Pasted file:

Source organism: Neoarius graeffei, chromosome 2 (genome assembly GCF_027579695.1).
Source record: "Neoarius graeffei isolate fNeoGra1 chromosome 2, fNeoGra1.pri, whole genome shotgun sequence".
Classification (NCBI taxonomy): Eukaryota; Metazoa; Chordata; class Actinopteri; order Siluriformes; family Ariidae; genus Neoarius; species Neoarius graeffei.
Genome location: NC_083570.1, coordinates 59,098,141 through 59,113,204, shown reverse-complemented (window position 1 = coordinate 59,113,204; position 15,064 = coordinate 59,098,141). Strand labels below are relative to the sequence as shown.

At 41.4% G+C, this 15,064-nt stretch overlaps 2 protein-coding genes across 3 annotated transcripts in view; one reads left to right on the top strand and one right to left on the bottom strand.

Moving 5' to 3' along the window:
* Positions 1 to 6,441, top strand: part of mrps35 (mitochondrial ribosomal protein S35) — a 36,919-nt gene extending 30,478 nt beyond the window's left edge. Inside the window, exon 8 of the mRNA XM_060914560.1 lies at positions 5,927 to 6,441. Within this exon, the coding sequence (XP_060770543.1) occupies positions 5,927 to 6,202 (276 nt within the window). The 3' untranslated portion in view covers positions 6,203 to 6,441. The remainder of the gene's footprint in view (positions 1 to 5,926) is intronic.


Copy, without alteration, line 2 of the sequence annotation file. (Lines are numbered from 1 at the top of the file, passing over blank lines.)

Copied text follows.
Source record: "Neoarius graeffei isolate fNeoGra1 chromosome 2, fNeoGra1.pri, whole genome shotgun sequence".